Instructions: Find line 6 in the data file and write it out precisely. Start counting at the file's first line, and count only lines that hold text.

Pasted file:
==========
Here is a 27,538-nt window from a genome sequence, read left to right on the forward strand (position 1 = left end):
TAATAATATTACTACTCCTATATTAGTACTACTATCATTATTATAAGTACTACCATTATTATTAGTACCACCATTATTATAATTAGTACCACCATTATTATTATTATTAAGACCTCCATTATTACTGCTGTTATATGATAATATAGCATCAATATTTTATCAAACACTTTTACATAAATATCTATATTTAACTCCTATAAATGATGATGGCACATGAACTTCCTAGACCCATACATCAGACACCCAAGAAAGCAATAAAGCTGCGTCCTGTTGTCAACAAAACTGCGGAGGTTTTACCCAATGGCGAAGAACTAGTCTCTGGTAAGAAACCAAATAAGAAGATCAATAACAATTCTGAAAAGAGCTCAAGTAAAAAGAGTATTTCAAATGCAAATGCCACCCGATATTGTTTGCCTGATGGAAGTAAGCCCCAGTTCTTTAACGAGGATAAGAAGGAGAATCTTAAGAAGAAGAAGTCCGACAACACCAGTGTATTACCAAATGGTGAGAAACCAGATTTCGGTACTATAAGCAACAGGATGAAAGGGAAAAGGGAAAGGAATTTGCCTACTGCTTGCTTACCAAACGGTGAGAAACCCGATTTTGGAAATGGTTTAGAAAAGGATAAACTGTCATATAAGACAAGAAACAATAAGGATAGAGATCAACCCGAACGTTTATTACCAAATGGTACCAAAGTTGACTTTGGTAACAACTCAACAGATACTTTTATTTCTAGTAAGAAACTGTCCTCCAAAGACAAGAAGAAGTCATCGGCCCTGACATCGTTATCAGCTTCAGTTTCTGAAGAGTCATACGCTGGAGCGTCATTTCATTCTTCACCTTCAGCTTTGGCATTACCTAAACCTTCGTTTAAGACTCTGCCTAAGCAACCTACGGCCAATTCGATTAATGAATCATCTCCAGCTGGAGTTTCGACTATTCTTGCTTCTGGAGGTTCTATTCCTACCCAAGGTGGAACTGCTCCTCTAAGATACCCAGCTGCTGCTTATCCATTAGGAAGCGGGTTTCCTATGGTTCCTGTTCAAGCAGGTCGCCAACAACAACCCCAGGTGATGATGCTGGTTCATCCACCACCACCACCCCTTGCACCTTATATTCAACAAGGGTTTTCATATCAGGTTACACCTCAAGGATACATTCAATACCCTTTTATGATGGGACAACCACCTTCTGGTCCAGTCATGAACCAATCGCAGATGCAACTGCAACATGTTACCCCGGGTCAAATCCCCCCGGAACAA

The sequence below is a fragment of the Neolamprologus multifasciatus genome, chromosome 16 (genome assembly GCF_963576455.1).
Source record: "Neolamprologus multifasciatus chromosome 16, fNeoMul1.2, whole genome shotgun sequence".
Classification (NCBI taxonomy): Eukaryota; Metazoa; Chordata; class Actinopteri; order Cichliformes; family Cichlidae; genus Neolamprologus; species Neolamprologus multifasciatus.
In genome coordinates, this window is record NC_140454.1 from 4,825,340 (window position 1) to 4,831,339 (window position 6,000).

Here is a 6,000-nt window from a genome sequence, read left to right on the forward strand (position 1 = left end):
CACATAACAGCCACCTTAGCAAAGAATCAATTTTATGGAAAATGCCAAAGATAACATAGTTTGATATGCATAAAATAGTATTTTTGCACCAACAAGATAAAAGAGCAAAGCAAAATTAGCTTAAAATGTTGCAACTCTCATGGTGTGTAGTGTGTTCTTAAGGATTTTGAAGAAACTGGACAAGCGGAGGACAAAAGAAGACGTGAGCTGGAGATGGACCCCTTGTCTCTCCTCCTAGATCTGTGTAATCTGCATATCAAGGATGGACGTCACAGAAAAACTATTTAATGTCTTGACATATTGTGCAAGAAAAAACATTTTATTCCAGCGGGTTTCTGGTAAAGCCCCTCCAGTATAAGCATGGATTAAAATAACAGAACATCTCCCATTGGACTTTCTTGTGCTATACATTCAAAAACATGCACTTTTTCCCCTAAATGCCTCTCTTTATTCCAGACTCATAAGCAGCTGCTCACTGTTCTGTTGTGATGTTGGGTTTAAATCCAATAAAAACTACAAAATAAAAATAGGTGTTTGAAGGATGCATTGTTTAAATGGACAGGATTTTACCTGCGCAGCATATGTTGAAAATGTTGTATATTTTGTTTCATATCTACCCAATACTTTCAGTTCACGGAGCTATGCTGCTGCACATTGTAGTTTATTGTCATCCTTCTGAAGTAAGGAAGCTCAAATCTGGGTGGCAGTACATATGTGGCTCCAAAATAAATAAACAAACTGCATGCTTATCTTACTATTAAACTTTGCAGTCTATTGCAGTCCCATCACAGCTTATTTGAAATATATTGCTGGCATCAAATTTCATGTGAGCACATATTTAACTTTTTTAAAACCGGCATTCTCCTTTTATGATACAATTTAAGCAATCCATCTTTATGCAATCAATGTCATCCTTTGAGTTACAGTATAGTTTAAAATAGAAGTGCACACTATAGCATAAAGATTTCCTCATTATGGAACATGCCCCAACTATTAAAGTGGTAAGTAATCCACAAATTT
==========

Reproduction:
In genome coordinates, this window is record NC_140454.1 from 4,825,340 (window position 1) to 4,831,339 (window position 6,000).